One revealing aspect of the convention was the organizers’ decision not to release a party platform. Platform documents are typically toothless, and few delegates even read them. But that Republicans would skip the process entirely illustrates the degree to which their identity is shaped more by Trump, and his critics, than by any set of policy proposals.
The degree to which Trump has reshaped the Republican Party in his own image was on display even in the Democratic Party’s counterprogramming on Monday. Biden’s campaign used the start of the convention to release a list of Republican dissenters and outcasts who are opposing Trump’s reelection and backing the former vice president as a suitable alternative.
The most prominent new name on the list, which heavily featured long-retired lawmakers with little to lose through their dissent, was former Sen. Jeff Flake of Arizona. Flake, a 57-year-old conservative, was pushed into retirement after just one term because his persistent criticism of Trump enraged Republican voters.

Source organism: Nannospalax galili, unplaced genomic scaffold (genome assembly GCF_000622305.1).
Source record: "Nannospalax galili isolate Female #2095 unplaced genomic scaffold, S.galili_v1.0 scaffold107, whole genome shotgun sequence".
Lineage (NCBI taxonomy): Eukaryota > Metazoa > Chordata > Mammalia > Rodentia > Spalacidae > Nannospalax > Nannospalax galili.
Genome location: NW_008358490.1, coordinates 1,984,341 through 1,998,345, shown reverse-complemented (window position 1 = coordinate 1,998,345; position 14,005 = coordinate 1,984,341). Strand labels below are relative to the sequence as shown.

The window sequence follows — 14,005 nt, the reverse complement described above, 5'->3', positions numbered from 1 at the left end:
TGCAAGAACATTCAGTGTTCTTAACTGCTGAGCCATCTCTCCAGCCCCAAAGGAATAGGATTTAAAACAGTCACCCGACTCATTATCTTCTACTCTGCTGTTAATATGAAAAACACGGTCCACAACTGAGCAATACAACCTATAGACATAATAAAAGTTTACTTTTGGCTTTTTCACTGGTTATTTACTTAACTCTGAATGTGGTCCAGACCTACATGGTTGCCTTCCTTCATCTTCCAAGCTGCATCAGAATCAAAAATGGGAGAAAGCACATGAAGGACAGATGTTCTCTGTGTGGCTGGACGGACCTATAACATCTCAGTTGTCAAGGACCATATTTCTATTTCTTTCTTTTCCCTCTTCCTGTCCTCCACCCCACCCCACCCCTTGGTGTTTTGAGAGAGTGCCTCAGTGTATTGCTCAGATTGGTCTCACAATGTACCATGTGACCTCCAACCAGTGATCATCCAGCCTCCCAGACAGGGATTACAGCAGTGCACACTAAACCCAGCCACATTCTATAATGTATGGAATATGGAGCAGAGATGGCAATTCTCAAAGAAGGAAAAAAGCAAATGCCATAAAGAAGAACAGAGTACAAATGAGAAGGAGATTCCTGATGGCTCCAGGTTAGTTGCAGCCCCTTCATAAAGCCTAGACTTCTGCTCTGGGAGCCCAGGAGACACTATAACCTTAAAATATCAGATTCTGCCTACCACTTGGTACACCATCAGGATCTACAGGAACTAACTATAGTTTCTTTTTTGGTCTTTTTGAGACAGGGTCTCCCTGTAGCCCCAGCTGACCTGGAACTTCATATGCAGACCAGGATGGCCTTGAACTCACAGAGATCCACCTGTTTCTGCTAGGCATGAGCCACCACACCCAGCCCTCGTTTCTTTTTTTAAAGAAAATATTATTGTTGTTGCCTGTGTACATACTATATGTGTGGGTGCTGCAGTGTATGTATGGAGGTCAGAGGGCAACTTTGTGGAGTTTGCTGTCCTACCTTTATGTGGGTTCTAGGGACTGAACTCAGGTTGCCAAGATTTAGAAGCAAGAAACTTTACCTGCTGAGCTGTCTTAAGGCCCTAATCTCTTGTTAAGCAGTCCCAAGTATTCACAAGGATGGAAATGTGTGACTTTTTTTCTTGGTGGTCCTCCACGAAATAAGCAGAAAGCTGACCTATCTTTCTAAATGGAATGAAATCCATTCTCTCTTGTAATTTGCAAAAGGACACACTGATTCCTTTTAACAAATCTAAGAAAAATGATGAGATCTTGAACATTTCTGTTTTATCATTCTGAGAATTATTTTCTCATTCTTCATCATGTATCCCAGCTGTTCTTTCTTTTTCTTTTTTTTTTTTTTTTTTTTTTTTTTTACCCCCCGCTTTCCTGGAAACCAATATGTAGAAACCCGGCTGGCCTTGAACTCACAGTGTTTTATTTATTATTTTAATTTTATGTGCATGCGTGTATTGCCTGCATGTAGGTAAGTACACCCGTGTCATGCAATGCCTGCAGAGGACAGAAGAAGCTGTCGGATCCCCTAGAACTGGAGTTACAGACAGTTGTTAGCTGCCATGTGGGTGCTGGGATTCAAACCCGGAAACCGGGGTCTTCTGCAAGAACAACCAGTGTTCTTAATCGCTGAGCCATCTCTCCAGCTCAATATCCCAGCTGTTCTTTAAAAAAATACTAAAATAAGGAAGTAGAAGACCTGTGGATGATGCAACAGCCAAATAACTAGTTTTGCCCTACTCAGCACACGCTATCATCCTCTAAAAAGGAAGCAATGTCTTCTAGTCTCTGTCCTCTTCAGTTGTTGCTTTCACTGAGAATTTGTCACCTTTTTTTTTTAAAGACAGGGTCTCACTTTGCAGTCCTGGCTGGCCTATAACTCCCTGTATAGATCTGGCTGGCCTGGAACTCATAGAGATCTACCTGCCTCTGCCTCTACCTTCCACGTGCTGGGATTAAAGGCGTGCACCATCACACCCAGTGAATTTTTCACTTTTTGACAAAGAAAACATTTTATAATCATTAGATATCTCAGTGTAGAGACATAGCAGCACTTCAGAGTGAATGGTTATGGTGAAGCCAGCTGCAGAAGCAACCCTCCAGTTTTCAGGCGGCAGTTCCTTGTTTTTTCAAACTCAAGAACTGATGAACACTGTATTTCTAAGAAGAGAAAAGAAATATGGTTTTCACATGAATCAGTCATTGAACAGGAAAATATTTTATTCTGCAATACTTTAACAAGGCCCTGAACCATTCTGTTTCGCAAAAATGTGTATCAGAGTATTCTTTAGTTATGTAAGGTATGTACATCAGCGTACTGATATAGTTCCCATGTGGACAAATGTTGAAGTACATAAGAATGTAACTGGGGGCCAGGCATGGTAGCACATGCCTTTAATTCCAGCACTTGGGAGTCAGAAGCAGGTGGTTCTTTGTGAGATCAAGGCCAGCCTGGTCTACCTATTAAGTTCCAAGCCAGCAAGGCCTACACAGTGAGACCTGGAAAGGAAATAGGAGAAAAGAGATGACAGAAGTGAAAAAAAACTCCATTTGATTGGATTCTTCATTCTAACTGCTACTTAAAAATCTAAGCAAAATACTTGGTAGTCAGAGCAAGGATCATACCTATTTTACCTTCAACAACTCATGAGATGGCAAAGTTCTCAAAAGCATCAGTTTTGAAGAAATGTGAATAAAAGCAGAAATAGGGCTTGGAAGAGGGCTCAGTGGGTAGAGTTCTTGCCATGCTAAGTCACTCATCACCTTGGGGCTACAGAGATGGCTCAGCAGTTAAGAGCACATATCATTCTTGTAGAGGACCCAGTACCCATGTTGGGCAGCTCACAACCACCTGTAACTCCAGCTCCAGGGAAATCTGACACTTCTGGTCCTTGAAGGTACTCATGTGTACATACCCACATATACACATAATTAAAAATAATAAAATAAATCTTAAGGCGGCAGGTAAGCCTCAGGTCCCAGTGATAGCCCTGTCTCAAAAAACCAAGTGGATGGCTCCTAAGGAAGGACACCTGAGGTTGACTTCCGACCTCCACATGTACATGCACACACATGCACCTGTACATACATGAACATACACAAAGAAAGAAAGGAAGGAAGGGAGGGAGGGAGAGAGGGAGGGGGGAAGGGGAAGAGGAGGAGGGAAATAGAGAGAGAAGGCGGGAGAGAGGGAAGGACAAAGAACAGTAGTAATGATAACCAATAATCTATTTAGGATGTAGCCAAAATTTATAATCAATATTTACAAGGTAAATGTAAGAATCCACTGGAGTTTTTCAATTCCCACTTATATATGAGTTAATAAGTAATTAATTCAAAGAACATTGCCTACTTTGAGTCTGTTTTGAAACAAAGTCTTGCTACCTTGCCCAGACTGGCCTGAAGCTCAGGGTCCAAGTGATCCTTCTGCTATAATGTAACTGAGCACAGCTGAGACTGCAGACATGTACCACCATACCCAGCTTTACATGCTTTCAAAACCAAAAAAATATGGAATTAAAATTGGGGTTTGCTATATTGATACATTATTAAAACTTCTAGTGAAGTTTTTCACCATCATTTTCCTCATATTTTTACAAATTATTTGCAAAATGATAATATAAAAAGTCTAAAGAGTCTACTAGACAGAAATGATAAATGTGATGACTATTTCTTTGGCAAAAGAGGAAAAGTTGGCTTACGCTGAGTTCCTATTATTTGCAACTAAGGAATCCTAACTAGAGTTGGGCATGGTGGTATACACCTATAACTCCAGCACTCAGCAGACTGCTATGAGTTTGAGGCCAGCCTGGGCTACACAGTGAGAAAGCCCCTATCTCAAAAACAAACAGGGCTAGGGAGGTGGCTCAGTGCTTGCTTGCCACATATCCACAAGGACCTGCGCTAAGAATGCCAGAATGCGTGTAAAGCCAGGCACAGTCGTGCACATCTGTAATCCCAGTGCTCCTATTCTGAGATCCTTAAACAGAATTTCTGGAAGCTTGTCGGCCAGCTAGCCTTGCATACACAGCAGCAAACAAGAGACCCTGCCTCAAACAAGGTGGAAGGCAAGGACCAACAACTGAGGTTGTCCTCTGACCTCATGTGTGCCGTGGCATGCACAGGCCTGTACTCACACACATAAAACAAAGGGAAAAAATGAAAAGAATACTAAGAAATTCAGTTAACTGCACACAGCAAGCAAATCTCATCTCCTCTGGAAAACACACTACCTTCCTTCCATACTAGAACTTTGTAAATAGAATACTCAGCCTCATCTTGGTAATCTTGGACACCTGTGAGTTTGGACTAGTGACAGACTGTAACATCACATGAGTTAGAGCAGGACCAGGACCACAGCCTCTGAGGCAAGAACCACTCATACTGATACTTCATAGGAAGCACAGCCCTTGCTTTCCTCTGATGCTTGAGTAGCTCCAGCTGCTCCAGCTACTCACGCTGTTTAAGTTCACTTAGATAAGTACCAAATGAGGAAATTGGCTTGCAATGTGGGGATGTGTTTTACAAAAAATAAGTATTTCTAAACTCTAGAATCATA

On Monday in Charlotte, where only party business was being conducted, Trump used his speech to focus on the strength of the stock market and to hurl all manner of attacks at Democrats.
He repeated his unfounded allegations that Obama and Biden had spied on his campaign in 2016. “We caught them doing really bad things,” he said. “Let’s see what happens. They’re trying it again.”
The president also continued his monthslong assault on voting by mail and repeated unfounded accusations that it was part of a plot by Democrats to hand the election to Biden.